Rising NNPC Unpaid Bills Threaten Oil Production

Crude oil and gas production in Nigeria will decline further amid the $7bn cash call which the Nigerian National Petroleum Corporation has yet to pay to its joint venture partners, industry experts have said.

The funding problem, which has lingered for over two decades, has been exacerbated by the steep fall in global oil prices which drove down the country’s earnings from the commodity, its major revenue-earner.

The nation’s oil and gas production structure is majorly split between Joint Ventures onshore and in shallow water with foreign and local companies and production sharing contracts in deepwater offshore.

The NNPC owns between 55 per cent (for JVs with Shell) and 60 per cent (for all others) and the JVs are jointly funded by the private oil companies and the Federal Government through the corporation.

Production from JV assets has over the past few years seen significant decline, partly due to funding constraints occasioned by the NNPC’s inability to meet its share of cash call obligation.

An industry source noted that the unpaid bills had been piling up in recent months, adding, “Every year, the industry gets less than it needs to function.”

“In 2005, JV production was more than two million barrels per day; today, we can barely produce one million bpd.

The source said as of January this year, about $5.5bn cash call arrears had not been paid to the International Oil Companies, while $1.1bn is owed to the indigenous companies, with an additional $400m estimated as being unpaid between January and May.

He said since January, the NNPC was only paying 30 per cent of the cost of production, as against 60 per cent, while it took its full share of production.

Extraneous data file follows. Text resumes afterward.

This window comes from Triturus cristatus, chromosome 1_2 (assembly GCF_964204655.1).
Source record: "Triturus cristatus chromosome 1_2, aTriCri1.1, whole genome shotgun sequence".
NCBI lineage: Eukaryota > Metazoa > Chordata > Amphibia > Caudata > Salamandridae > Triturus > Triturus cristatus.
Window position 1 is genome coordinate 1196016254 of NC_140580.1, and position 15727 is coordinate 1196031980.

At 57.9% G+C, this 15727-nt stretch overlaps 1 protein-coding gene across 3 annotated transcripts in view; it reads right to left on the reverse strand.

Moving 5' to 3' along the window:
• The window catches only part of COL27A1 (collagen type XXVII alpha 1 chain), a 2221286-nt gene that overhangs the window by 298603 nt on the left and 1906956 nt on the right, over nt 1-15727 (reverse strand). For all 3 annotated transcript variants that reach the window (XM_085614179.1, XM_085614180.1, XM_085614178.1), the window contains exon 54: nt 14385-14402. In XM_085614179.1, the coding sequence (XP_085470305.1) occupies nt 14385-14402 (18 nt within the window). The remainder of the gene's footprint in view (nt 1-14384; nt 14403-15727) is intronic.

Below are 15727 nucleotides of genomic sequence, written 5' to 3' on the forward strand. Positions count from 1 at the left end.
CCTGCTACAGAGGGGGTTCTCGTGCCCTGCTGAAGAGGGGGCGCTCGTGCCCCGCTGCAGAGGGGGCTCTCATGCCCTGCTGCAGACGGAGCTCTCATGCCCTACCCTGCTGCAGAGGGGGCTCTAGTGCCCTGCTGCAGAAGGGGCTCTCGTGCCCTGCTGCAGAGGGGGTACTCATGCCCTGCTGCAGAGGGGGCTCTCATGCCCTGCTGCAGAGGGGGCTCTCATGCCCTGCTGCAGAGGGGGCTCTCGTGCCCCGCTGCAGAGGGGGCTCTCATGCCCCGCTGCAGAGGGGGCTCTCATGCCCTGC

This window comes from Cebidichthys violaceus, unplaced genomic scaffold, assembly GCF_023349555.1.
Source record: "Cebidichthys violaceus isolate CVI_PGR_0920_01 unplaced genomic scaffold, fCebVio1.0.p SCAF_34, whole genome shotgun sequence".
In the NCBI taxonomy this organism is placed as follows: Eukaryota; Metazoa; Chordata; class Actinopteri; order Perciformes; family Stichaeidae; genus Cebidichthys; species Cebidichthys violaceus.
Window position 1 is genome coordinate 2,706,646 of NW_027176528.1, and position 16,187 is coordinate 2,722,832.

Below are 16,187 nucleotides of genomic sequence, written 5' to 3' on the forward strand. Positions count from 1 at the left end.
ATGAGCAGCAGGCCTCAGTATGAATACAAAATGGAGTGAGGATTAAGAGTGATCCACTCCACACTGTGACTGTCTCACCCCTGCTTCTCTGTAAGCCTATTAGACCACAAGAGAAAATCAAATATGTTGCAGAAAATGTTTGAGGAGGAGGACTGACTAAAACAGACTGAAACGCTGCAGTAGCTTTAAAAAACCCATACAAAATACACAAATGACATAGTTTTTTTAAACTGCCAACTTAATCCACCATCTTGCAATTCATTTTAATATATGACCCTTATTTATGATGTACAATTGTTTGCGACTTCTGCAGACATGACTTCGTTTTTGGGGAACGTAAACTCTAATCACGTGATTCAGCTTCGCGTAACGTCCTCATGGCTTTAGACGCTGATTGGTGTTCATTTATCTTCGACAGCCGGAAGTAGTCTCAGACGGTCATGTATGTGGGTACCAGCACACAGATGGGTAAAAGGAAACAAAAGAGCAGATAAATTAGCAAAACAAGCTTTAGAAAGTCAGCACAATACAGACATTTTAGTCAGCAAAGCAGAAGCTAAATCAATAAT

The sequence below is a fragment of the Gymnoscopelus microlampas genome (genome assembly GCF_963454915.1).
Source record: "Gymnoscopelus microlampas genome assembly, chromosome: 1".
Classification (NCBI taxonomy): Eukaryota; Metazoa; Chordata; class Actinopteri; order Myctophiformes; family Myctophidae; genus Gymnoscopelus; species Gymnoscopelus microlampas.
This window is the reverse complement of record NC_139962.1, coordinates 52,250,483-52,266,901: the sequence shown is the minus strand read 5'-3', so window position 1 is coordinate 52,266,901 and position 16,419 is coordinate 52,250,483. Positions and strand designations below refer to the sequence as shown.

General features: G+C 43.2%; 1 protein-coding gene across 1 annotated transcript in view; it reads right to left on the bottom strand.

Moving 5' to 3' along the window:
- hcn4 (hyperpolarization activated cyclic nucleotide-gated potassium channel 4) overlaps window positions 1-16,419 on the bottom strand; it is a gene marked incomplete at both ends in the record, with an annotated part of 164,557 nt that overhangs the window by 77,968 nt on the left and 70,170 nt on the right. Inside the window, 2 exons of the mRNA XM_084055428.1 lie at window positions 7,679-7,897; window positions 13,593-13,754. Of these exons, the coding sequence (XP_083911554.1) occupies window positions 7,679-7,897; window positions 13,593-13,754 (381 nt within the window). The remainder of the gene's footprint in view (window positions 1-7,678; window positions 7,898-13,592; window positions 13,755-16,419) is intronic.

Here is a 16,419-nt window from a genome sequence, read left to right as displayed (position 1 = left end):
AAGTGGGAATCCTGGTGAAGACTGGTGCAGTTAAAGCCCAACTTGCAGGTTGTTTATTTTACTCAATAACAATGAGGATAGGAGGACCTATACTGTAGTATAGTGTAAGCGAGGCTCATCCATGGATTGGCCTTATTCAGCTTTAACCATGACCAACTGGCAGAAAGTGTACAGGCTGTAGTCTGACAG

“Until the funding problem is solved, production will continue to decline. If government provides the money at the budget level, production will still decline precipitously. At the current funding level, if government pays, production will have declined by at least 200,000bpd in the next two to three years. We will need to spend $29bn between 2016 and 2019.

“If government continues not to pay, operators will have to operate at the level government can afford, and production will have dropped by at least 400,000 bpd in the next two to three years. At the level we are now, gas production will decline by 2019.”

The Head of Energy Research, Ecobank Capital, Mr. Dolapo Oni, told our correspondent, “The funding problem is affecting investment in new fields and we need those fields to be able to sustain production at two million barrels per day, after we resolve the security issue in the Niger Delta.

“We need to consider reducing our stakes in some of those fields by allowing other private companies to come in to fund them. We need to consider the option of listing those JVs so that we can raise funds on the stock exchange. Those are the key options.”

The country recently lost its status as Africa’s top oil producer on the back of renewed attacks on installations in the Niger Delta.

The Minister of State for Petroleum Resources, Dr. Ibe Kachikwu, had recently said the nation’s oil output had dropped to 1.4 million bpd, up from 2.2 million bpd.


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